A recent study claims, “Religiosity Means Love of Neighbor–If Values Line Up.” You’ll probably be seeing more of this study since it seems like another opportunity for the secular world to prove that “those Christians” aren’t all they’re cracked up to be. The problem is, the study doesn’t actually say what the headlines say it does.
What the study does show is that when researchers control for what they term “right wing authoritarianism” (basically a term that means a judgmental, us-versus-them tribalism) religious people are actually more loving and generous to others than the general population. The study is actually fairly faith-friendly, demonstrating what psychologists of religion have known since Gordon Allport differentiated “intrinsic religiousness” (i.e., people who go to church because they desire true conversion of heart) from “extrinsic religiousness” (i.e., people who go to church out of obligation, desire for status, or other external benefits of church-membership). In essence, all the study really shows is that when people go to Church out of a desire to learn how to love God and neighbor as opposed to going to church as a way of making themselves feel more special than other people, the former actually do treat their neighbors better than the average bear. No duh.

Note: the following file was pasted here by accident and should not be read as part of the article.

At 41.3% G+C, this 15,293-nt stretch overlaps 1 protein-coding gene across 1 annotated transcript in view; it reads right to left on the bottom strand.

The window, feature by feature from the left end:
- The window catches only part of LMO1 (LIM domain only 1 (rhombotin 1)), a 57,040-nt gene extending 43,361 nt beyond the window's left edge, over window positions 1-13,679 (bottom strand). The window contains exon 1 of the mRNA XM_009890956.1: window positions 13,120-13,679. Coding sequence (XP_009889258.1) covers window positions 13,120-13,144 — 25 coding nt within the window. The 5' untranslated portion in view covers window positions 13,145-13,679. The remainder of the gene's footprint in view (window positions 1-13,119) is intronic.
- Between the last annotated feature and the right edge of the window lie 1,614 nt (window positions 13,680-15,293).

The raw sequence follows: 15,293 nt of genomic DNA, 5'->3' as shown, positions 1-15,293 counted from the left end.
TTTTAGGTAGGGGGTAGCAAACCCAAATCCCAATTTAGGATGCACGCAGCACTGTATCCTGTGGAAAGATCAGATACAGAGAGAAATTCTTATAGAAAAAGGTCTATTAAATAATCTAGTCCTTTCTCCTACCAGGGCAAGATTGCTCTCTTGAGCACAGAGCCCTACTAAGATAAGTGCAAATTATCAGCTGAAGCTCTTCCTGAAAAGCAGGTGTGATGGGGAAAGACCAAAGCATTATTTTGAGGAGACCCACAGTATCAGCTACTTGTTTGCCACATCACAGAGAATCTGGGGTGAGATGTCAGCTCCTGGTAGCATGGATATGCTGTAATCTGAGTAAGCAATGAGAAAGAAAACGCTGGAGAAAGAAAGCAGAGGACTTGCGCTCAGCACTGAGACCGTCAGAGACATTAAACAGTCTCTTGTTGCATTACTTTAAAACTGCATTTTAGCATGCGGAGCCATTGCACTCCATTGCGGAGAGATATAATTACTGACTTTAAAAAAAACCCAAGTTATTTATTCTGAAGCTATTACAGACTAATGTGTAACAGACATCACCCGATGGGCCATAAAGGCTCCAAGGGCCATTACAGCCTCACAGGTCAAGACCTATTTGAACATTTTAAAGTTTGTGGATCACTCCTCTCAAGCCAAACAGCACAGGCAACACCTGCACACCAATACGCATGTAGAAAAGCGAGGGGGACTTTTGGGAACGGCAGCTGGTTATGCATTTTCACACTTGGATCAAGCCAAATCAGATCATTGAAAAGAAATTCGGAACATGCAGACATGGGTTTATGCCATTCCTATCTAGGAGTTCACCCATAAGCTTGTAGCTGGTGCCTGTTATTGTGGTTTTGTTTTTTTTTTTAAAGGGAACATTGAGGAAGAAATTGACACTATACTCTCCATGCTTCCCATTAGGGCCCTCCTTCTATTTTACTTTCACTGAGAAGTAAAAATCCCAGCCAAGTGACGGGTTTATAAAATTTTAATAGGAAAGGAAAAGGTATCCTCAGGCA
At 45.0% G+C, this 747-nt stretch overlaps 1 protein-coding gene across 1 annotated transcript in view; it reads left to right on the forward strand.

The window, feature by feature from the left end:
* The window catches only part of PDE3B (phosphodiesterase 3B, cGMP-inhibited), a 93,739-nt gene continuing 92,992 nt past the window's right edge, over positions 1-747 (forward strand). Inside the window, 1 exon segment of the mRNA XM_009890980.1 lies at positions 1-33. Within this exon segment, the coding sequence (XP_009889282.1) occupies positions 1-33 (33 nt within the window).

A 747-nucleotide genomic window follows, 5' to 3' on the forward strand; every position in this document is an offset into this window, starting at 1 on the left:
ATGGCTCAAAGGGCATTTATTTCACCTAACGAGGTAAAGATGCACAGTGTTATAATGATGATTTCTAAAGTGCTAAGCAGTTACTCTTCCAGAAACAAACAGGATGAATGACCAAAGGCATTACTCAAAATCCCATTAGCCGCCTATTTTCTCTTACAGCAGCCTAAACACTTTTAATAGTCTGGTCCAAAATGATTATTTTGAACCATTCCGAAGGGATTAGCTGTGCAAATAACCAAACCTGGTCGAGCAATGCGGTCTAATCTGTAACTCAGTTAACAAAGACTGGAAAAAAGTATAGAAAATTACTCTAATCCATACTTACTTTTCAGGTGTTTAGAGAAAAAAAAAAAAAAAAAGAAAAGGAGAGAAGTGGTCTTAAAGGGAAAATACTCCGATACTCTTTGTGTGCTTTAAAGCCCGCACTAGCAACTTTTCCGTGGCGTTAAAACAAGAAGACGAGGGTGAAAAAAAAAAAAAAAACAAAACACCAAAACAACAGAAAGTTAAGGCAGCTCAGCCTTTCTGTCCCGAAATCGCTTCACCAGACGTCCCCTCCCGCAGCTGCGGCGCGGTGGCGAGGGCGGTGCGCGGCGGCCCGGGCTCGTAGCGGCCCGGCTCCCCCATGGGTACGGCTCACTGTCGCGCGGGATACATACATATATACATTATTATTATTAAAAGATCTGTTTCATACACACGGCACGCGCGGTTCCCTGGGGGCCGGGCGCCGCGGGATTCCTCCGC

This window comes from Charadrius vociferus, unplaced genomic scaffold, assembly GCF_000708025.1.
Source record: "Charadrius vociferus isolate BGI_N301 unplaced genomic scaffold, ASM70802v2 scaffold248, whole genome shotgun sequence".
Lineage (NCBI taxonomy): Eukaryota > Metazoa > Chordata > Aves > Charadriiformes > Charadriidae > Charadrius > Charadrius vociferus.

The only thing besides the headline I’d take issue with in this study is the use of the term, “right wing authoritarianism.” Wow. What a biased and loaded phrase that is. I’ve seen research like this before, but the use of such biased terms always strikes me as profoundly unethical and unprofessional. I was always taught that pejorative language like “right wing” was to be avoided in professional research at all costs. I’m not really faulting the authors of the study. I understand it is a term that exists in the literature. I just think it shouldn’t, especially in light of research that shows that it is actually left-wingers, more than right wingers, who are on average both less tolerant of differences of opinion and who are more likely to be ignorant regarding the beliefs of those who think differently than them.
Perhaps I need to dig a bit more, but I’m not aware of a liberal equivalent of “right wing authoritarianism” in the literature despite the fact that previous research really does show such a thing exists. (Not to mention Pope Benedict’s observations regarding the “dictatorship of relativism.”
At any rate, this is just one more example of how the press is going to want to use research to bash people-of-faith. But this time, when you see this study hit the mainstream press in a few weeks, you’ll know the truth.